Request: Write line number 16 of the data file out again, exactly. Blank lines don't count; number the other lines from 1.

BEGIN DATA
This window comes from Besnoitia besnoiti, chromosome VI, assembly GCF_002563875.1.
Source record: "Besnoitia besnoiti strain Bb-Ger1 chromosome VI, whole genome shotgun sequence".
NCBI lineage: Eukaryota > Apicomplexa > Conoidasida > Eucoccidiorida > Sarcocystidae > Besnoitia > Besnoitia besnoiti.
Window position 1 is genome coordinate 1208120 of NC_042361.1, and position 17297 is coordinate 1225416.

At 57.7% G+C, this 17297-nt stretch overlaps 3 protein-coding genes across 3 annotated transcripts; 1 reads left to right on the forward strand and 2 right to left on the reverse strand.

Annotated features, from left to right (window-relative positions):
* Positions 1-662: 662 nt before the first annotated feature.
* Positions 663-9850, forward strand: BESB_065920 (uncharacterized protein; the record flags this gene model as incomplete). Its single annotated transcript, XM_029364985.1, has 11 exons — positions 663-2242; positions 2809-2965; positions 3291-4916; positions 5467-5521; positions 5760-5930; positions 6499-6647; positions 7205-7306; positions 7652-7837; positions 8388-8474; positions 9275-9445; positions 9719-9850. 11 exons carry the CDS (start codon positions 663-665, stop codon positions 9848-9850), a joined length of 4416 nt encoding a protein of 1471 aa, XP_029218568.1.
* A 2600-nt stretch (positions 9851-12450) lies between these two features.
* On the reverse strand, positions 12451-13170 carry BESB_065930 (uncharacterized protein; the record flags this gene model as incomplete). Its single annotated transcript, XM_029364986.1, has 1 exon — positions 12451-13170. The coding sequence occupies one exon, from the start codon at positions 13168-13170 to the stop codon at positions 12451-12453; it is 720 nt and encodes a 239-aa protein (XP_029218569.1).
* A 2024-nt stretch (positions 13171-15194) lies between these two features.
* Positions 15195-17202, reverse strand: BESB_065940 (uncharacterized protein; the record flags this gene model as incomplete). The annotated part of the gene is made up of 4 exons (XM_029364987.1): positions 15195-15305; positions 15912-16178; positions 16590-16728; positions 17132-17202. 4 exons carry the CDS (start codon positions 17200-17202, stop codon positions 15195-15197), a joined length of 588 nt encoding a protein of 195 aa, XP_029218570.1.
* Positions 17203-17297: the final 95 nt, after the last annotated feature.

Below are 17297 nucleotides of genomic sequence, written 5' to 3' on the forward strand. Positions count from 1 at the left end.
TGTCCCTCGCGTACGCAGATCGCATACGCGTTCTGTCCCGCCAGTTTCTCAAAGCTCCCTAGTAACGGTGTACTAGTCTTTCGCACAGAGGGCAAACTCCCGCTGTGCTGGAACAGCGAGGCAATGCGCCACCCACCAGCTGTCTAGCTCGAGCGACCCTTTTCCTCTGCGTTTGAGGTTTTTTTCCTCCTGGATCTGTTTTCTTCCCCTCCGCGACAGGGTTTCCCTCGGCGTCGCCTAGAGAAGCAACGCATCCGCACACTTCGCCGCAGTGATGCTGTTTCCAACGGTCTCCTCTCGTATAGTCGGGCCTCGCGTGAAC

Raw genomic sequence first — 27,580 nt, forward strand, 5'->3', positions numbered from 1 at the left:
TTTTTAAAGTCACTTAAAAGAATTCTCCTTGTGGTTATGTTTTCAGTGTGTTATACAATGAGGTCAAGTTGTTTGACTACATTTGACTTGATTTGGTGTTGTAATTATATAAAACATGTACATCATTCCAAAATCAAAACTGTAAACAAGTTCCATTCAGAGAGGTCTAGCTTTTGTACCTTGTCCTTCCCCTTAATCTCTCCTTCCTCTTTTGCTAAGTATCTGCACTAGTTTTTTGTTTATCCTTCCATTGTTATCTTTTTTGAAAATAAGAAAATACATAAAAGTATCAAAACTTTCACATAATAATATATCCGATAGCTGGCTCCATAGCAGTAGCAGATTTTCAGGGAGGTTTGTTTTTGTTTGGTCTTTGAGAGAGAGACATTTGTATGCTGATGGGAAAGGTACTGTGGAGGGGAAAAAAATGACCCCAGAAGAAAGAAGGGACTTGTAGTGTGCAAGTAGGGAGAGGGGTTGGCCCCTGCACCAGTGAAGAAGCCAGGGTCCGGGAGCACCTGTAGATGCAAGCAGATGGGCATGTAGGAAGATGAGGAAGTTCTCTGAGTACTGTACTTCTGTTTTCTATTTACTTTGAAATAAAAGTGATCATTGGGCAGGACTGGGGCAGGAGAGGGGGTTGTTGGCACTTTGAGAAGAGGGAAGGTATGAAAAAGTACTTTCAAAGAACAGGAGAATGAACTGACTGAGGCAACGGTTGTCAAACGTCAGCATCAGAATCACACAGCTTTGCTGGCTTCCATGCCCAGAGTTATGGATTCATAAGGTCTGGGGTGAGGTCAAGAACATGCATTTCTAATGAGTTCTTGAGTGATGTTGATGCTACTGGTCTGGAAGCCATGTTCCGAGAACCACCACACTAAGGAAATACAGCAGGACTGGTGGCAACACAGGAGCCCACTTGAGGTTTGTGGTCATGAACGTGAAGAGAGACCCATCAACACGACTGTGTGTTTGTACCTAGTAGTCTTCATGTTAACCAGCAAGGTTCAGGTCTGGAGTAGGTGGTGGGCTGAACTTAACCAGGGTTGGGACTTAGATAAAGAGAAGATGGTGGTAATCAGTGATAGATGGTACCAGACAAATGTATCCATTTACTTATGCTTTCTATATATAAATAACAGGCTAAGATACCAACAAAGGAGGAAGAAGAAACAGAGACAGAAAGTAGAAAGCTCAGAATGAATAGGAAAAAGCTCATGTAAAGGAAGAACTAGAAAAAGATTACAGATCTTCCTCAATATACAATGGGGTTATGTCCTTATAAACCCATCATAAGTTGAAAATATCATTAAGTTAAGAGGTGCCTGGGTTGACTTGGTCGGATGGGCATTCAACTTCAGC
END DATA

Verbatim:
Raw genomic sequence first — 27,580 nt, forward strand, 5'->3', positions numbered from 1 at the left: